Present: Prof. Gillian Clark (Bristol, Chair), Dr Maureen Alden (Belfast), Dr Patty Baker (Kent/Standing Committee), Dr Felix Budelmann (Open University), Dr Philip Burton (St Andrews, Standing Committee), Prof. Christopher Carey (Arts and Humanities Research Board/Royal Holloway, University of London/Institute of Classical Studies), Ms Carlotta Dionisotti (King's College, London), Prof. Lorna Hardwick (Learning and Teaching Support Network/Open University), Ms Fiona Hobden (Liverpool), Dr Paula James (Open University), Prof. John Rich (Nottingham), Mrs Charlotte Rouché (King's College, London), Prof. Graham Shipley (Leicester), Dr Catherine Steel (Glasgow), Prof. Greg Woolf (St Andrews)
Dr Roueché thanked the CUCD for its support, and her thanks were warmly reciprocated. The following suggestions were made about the design of the site and the content of submissions to it:
4.1. The Queen's University of Belfast. The situation is not encouraging. The University has refused to admit undergraduates to Greek, Latin, and other Classical courses in first year, and has denied existing students the right to change into a classics pathway from other degree intentions. Non-linguistic Ancient History courses are still being taught, but the University has determined to cut its language teaching altogether. Postgraduate admissions also have been frozen.
5.1. Some member-departments have experienced difficulty with their institutions in allowing post-Level 1 students to do beginners' language courses. In some universities, however, colleagues in science departments have recognized analogies between language skills in classical studies and the position of numeracy or computing skills in their fields, which are often taught separately and at a more basic level. Institutions may also be persuaded of the case for ab initio language provision where this is linked to a more demanding scheme of assessment. The AHRB also is concerned about language teaching as appropriate research training; the main motivation for post-Level 1 language is PG intention or study. For further information, a digest of the recent Standing Committee discussion of the topic will be posted on the website, and supplemented by material from AHRB (action: PHB).
Prof. Carey (attending pro AHRB PG panel) noted that the AHRB is concerned more generally about level of student language attainment, and consequent growth of anglocentric research in the historical disciplines.
5.2. CUCD response to RAE Consultation. It is not yet known whether or when there will be another RAE. The Roberts report is getting a rough ride in the consultation process. A date of 2007 is far from assured. The Department of Trade and Industry want reform of the current 'dual-support' funding system, to one under which they allocate all research funding to research councils. However, the DTI cannot absolutely monopolize research funding where the research does not depend on extensive hardware.
Prof. Carey noted that in the sciences, the research funding bodies wish to administer money currently channelled through QR. He expressed the view that classics research would be 'decimated' by the abandonment of dual-support; Council agreed on the importance of stressing the difference between the arts and the sciences.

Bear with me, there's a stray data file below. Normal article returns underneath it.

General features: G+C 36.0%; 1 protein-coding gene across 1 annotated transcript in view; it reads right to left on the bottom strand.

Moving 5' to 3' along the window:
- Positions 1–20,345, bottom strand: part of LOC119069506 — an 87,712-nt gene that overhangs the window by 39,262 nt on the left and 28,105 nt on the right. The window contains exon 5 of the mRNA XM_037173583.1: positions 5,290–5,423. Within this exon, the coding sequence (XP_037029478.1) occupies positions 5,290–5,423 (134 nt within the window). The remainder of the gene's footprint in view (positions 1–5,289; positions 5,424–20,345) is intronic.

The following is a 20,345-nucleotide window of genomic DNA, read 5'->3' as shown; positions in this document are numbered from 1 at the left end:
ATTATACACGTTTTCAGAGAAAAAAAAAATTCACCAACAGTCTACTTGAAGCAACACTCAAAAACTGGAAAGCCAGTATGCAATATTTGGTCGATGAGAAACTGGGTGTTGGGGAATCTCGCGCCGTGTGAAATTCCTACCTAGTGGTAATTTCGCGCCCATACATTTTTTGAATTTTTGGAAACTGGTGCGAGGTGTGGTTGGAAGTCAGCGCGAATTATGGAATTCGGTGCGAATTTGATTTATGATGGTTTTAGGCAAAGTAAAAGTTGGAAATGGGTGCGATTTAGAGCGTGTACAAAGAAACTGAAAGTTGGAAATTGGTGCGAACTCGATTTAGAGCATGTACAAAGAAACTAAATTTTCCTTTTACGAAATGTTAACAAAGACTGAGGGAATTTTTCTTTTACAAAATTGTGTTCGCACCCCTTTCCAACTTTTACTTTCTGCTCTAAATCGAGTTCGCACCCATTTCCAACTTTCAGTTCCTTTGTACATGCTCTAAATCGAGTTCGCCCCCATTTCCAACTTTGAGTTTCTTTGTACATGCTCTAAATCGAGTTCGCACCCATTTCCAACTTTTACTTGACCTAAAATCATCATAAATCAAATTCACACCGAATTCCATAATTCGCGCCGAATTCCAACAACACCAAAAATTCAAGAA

Prof. Shipley drew attention to the threat to the British Schools at Rome, Athens, and Ankara from the British Academy plan to cut core funding and invite annual bids for large amount of research funding; it was noted this will tend to destabilize the Schools and make it harder to build up areas of specialist interest.
The Chair noted that the AHRB had been hoping that Research Council status would increase the money it had available; however, the Education Bill, which incorporates this change of status, is delayed in Parliament, and it is unlikely in near future that more money would be available.
The Chair thanked Prof. Shipley and the various colleagues who had supplied data.
The Bulletin would in future be put on the Council's website in addition to its hard-copy publication.
This motion was adopted. It was also agreed to keep under review the number of copies required and the length of the print-run. Council thanked Dr Morgan for her work as Editor.
10.1 Motion from Standing Committee: "In view of the need to recruit and retain well-qualified members of the Standing Committee, and of certain ambiguities in the current drafting of the Constitution, Standing Committee recommends to Council the following amendment of items 4-4b, to read:
'There shall be a Standing Committee consisting of:
'4a. A Chair and Treasurer, elected to serve as such.
'4b. Ten elected members. The Standing Committee shall assign offices among these elected members; these offices will include a Secretary, Bulletin Editor, Statistics Officer, and representative to the Council of JACT.'
And item 6 to read:
'6. The term of office of the Chair and other elected members shall be limited to three years. No member will normally serve more than two consecutive terms.'"
The motion was passed.
10.2. Elections. The following were duly elected. Chair of CUCD: Prof. G. Shipley (Leicester). Standing Committee: Dr P. Millett (Cambridge), Dr J. Morgan (Swansea), Dr P. O'Neill (Exeter).
The Chair thanked outgoing Standing Committee members for their services, and in particular Dr Spencer for her work in recruiting new members.
11.1. Membership of the Panel. The panel consists of Prof. Carey, Prof. Greg Woolf, Prof. Geoff Bailey, Prof. Marie-Louise Sorensen, Prof. Chris Mee. The panel considers applications for funding in classics, ancient history, and archaeology.